Massachusetts is at greater risk than all but five other states from ground water that’s potentially corrosive enough to cause toxic metals in household pipes to leach into drinking water, according to a new report by the US Geological Survey.
As much as 90 percent of the state’s ground water is potentially corrosive, but the dangers are mainly for 534,000 Massachusetts residents who draw their water from private wells, the report found. Unlike public water systems, wells are not subject to state and federal testing and treatment requirements.
“Our findings suggest that people who use private wells for their water supply should really have their water tested at the tap,” said Ken Belitz, the lead author of the report and the agency’s chief of ground water studies. “The more corrosive their water, the more likely they are to have lead in their water.”
The study comes less than a year after the drinking water crisis in Flint, Mich., which caused lead poisoning among children and required residents to drink bottled water. That was the result of corrosive surface water from the Flint River, a public water supply.
Naturally corrosive water isn’t dangerous to consume on its own. The danger comes when it reacts with pipes and plumbing fixtures in homes. Signs that metals have leached into water include bluish-green stains in sinks, a metallic taste, and small leaks in plumbing fixtures.
The ground water in Massachusetts, as well as much of the Northeast, is more acidic than other parts of the country, in part because of the composition of the region’s rocks and minerals. Its proximity to the ocean, which adds chloride to the rain, also adds to its corrosivity.
Nearly all ground water in the eastern part of the state is considered potentially corrosive, Belitz said.
On Cape Cod, where about 20 percent of homes draw water from private wells, local officials recommend that those residents flush their pipes before drinking the water by letting their faucets run for as much as five minutes, especially after the water hasn’t been used for several hours.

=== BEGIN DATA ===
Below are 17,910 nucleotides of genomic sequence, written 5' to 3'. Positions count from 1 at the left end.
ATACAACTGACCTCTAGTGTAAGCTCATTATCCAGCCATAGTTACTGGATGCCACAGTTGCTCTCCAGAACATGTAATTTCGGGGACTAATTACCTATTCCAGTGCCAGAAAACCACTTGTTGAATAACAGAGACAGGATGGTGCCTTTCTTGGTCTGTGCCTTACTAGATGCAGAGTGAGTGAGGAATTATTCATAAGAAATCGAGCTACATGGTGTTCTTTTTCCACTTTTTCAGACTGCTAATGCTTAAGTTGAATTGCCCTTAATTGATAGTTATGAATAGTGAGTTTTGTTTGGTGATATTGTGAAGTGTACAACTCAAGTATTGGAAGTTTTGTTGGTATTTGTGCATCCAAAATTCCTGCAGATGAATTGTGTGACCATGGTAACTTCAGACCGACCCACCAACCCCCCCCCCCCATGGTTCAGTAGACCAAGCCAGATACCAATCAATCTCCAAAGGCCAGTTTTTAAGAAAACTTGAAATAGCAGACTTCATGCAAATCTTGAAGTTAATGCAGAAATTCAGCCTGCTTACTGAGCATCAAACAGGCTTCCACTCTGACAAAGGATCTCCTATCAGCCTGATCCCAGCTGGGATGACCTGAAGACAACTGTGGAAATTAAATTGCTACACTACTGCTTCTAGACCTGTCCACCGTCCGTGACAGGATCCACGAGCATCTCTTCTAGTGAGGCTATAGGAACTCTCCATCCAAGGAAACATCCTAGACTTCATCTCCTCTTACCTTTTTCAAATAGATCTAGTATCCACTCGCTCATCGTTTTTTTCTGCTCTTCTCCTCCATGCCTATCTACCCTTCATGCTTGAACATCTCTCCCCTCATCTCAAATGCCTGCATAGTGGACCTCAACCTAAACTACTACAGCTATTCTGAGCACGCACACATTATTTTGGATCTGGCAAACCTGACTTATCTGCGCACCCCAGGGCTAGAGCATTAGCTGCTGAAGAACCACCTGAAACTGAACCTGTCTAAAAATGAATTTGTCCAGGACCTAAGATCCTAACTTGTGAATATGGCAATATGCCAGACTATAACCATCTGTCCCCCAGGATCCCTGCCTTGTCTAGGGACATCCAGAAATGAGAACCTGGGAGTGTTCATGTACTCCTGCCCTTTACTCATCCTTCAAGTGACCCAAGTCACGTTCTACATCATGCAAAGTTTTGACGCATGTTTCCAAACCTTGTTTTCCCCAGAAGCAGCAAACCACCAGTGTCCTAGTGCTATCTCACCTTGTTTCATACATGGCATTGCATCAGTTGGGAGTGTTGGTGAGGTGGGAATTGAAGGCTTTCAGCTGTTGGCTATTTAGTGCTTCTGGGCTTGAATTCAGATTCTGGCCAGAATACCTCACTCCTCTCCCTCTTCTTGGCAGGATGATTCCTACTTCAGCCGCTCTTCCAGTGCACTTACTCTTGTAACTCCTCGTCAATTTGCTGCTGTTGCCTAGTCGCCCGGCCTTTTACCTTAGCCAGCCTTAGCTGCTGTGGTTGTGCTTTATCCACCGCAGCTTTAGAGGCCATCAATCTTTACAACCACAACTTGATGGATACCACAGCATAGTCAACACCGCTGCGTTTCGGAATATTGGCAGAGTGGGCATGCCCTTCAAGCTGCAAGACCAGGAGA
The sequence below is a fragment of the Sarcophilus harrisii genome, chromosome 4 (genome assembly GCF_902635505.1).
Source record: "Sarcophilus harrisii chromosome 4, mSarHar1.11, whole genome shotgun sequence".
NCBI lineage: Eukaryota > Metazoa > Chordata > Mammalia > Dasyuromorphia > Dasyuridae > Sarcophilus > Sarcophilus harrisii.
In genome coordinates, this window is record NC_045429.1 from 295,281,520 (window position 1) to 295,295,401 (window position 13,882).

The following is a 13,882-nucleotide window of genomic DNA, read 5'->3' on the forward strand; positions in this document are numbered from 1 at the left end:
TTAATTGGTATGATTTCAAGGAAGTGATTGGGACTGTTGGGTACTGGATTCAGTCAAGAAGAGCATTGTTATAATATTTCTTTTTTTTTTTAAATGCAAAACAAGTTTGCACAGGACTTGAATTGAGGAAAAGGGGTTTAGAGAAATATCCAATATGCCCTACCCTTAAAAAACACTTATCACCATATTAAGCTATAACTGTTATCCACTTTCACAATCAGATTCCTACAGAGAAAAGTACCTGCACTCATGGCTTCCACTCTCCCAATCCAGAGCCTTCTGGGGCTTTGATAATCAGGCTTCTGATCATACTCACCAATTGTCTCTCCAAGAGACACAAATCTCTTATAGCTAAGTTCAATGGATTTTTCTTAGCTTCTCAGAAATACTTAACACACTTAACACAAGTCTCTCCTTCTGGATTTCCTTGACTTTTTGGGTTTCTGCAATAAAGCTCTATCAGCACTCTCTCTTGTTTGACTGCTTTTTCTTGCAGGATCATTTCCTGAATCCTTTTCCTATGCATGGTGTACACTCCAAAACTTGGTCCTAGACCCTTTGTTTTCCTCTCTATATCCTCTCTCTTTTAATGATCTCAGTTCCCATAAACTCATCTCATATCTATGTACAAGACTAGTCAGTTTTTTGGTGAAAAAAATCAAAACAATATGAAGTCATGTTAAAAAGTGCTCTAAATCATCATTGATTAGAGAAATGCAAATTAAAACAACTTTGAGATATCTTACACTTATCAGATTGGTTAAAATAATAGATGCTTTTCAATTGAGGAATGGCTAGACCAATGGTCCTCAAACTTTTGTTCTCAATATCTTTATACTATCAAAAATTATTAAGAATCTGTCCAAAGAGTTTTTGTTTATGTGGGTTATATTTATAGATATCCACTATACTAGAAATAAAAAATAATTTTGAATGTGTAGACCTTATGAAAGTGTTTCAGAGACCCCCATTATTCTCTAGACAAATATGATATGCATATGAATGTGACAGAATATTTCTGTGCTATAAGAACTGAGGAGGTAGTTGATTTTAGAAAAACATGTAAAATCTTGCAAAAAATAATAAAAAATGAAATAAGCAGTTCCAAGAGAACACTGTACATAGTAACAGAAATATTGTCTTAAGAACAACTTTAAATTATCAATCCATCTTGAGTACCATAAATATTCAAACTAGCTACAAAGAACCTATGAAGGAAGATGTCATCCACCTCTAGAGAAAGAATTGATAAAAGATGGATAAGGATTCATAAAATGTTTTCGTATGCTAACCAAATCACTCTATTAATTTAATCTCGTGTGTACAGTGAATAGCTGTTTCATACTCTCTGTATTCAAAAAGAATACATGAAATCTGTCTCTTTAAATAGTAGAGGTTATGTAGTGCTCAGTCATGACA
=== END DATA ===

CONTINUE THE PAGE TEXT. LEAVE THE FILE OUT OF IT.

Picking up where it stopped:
“I advise folks to collect a gallon of water, after everyone has showered, and leave that in the refrigerator to drink for the day,” said George Heufelder, director of Barnstable County’s Department of Health and Environment. “Given the risks, that’s prudent.”
He advised residents with private wells to switch to the public supply, if possible.
“It’s safer,” he said, although how much safer depends on how well and often the water is tested and treated.
Lead in the water supply can be dangerous to children in even tiny amounts. Four years ago, federal health officials lowered by half the amount of lead in a child’s blood that they said warrants medical attention.
In 2014, nearly 5,000 children in Massachusetts tested positive for elevated lead levels, according to the state Department of Public Health. Lead poisoning can cause learning disabilities, behavioral problems, and even death, public health advocates say.
In Massachusetts, environmental officials recommend that prospective home buyers test well water as a precaution. Testing for lead should be conducted every 10 years, along with annual testing for bacteria and other contaminants.
More frequent tests should be done in heavily developed areas where hazardous chemicals are used, after construction is done on wells, or if there’s a noticeable change in the color or taste of the water, officials say. The tests are best done after a heavy rainstorm, which can expose construction problems and poor filtration of the soil, they say.
About 44 million people in the United States get their drinking water from private wells, yet many homeowners are unaware of the need for testing, Geological Survey officials said.
Before 1930, lead-coated pipes and fittings were frequently used in homes. But significant amounts of lead were still used through the 1980s as part of the solder connecting pipes and fittings. Some brass and galvanized steel used lead until 2014.
State officials declined to answer questions about ways to address the risks of private wells.
In a statement, Edmund Coletta Jr., a spokesman for the state Department of Environmental Protection, said the department “remains dedicated to addressing corrosiveness in public drinking water sources and ensuring clean and safe drinking water for all Massachusetts residents.”
Environmental advocates said they worry whether the department is up to the job of regulating the water supply.
Since 2000, the department has lost about 35 percent of its staff to budget cuts, and shed nearly 100 employees in the past year alone.
Those concerns are magnified as the department seeks to increase its responsibilities. Earlier this year, department officials sought authority to regulate pollution in state waterways, tasks now performed by the US Environmental Protection Agency.
“Their responsibilities are increasing, the threat to the public is increasing, and their budget is decreasing,” said Jack Clarke, director of public policy for the Massachusetts Audubon Society. “The DEP really needs to beef up its ground water monitoring.”